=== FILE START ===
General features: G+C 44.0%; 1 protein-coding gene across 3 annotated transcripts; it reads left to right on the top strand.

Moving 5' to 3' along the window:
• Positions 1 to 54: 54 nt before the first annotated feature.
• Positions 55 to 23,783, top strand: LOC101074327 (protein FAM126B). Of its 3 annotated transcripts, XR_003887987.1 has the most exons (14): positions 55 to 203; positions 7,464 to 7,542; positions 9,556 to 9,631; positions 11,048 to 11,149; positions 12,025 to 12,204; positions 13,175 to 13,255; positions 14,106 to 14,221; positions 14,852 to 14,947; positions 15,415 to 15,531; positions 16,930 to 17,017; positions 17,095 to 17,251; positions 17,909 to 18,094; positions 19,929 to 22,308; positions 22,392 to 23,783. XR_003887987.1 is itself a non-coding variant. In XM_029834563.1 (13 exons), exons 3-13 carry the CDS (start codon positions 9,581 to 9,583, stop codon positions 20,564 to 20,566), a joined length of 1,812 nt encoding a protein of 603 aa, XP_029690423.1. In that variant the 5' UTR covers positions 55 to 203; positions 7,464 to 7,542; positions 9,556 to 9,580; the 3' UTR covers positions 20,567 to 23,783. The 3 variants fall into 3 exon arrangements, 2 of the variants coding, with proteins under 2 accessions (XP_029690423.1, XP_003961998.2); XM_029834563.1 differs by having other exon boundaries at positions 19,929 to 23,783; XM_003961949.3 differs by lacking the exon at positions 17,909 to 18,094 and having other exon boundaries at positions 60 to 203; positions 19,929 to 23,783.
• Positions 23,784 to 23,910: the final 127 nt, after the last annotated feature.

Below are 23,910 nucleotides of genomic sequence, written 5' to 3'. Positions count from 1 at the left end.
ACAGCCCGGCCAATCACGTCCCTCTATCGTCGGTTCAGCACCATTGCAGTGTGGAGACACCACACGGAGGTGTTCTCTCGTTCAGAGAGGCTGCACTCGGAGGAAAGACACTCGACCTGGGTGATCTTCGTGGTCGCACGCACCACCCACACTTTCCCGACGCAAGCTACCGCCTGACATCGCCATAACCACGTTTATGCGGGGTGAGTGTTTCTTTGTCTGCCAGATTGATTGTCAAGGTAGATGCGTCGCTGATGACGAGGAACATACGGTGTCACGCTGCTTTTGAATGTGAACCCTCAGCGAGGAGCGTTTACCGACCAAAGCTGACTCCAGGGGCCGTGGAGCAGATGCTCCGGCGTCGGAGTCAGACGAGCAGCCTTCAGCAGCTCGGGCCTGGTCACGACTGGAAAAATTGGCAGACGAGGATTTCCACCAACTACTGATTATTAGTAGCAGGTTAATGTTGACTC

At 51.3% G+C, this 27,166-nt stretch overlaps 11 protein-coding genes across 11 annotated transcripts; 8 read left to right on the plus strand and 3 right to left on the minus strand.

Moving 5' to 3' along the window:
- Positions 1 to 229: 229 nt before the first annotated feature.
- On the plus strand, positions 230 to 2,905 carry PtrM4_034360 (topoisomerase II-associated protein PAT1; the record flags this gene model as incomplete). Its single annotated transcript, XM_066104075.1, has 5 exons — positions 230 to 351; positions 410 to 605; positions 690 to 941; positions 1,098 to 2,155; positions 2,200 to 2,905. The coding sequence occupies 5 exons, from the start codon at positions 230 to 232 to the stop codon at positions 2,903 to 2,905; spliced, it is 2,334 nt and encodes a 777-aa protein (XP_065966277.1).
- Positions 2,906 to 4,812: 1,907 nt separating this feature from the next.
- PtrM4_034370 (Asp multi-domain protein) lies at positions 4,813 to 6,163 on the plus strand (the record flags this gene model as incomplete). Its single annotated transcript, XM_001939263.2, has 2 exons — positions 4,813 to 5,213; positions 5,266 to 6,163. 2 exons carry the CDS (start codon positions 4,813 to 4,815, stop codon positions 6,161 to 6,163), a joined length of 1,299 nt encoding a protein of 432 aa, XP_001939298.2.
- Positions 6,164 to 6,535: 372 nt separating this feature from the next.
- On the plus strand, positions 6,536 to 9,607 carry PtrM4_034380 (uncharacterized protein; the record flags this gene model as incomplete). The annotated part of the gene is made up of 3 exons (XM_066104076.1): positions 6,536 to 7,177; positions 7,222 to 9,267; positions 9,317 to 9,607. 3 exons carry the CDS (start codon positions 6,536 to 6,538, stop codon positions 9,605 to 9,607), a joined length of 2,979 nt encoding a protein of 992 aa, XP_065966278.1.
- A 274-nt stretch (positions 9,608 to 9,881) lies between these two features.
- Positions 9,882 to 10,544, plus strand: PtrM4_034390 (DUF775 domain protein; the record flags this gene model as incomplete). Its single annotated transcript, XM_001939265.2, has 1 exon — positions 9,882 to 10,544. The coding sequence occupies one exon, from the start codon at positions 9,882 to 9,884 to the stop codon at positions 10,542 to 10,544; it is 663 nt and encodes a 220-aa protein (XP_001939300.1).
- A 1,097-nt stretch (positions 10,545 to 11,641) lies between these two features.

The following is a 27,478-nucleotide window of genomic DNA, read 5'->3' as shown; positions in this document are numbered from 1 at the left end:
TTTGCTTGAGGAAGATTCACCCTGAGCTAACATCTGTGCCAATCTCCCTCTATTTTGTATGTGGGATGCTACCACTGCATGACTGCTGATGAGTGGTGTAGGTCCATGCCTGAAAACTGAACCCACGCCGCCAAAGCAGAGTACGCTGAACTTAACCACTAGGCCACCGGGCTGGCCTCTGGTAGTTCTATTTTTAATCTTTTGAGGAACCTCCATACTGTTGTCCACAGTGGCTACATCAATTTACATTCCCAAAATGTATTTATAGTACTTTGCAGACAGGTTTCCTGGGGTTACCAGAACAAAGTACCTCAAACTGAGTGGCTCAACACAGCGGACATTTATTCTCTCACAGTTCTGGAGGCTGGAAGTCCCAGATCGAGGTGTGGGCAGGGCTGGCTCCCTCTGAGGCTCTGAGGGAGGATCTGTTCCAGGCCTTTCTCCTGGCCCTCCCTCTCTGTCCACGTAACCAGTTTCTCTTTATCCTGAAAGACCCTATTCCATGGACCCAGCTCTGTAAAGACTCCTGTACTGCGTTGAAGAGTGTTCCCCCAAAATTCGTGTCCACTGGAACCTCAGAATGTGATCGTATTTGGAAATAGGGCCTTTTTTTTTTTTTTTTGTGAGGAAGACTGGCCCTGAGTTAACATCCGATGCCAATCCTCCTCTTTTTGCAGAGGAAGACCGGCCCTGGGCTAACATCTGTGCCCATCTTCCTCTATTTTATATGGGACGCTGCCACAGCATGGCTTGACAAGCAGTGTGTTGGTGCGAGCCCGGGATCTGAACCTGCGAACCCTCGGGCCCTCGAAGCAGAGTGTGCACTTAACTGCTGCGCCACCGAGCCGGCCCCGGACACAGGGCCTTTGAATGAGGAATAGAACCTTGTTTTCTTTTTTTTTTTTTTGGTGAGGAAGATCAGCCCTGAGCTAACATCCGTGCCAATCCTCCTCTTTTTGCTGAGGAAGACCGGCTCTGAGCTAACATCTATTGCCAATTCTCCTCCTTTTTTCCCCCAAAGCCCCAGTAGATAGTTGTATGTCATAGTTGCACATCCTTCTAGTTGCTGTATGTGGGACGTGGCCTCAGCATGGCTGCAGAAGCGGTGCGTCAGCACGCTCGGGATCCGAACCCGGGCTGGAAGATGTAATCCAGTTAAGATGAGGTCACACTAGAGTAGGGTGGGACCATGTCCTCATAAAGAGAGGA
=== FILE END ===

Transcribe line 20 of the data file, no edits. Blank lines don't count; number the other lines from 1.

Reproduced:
TTTGCTTGAGGAAGATTCACCCTGAGCTAACATCTGTGCCAATCTCCCTCTATTTTGTATGTGGGATGCTACCACTGCATGACTGCTGATGAGTGGTGTAGGTCCATGCCTGAAAACTGAACCCACGCCGCCAAAGCAGAGTACGCTGAACTTAACCACTAGGCCACCGGGCTGGCCTCTGGTAGTTCTATTTTTAATCTTTTGAGGAACCTCCATACTGTTGTCCACAGTGGCTACATCAATTTACATTCCCAAAATGTATTTATAGTACTTTGCAGACAGGTTTCCTGGGGTTACCAGAACAAAGTACCTCAAACTGAGTGGCTCAACACAGCGGACATTTATTCTCTCACAGTTCTGGAGGCTGGAAGTCCCAGATCGAGGTGTGGGCAGGGCTGGCTCCCTCTGAGGCTCTGAGGGAGGATCTGTTCCAGGCCTTTCTCCTGGCCCTCCCTCTCTGTCCACGTAACCAGTTTCTCTTTATCCTGAAAGACCCTATTCCATGGACCCAGCTCTGTAAAGACTCCTGTACTGCGTTGAAGAGTGTTCCCCCAAAATTCGTGTCCACTGGAACCTCAGAATGTGATCGTATTTGGAAATAGGGCCTTTTTTTTTTTTTTTTGTGAGGAAGACTGGCCCTGAGTTAACATCCGATGCCAATCCTCCTCTTTTTGCAGAGGAAGACCGGCCCTGGGCTAACATCTGTGCCCATCTTCCTCTATTTTATATGGGACGCTGCCACAGCATGGCTTGACAAGCAGTGTGTTGGTGCGAGCCCGGGATCTGAACCTGCGAACCCTCGGGCCCTCGAAGCAGAGTGTGCACTTAACTGCTGCGCCACCGAGCCGGCCCCGGACACAGGGCCTTTGAATGAGGAATAGAACCTTGTTTTCTTTTTTTTTTTTTTGGTGAGGAAGATCAGCCCTGAGCTAACATCCGTGCCAATCCTCCTCTTTTTGCTGAGGAAGACCGGCTCTGAGCTAACATCTATTGCCAATTCTCCTCCTTTTTTCCCCCAAAGCCCCAGTAGATAGTTGTATGTCATAGTTGCACATCCTTCTAGTTGCTGTATGTGGGACGTGGCCTCAGCATGGCTGCAGAAGCGGTGCGTCAGCACGCTCGGGATCCGAACCCGGGCTGGAAGATGTAATCCAGTTAAGATGAGGTCACACTAGAGTAGGGTGGGACCATGTCCTCATAAAGAGAGGA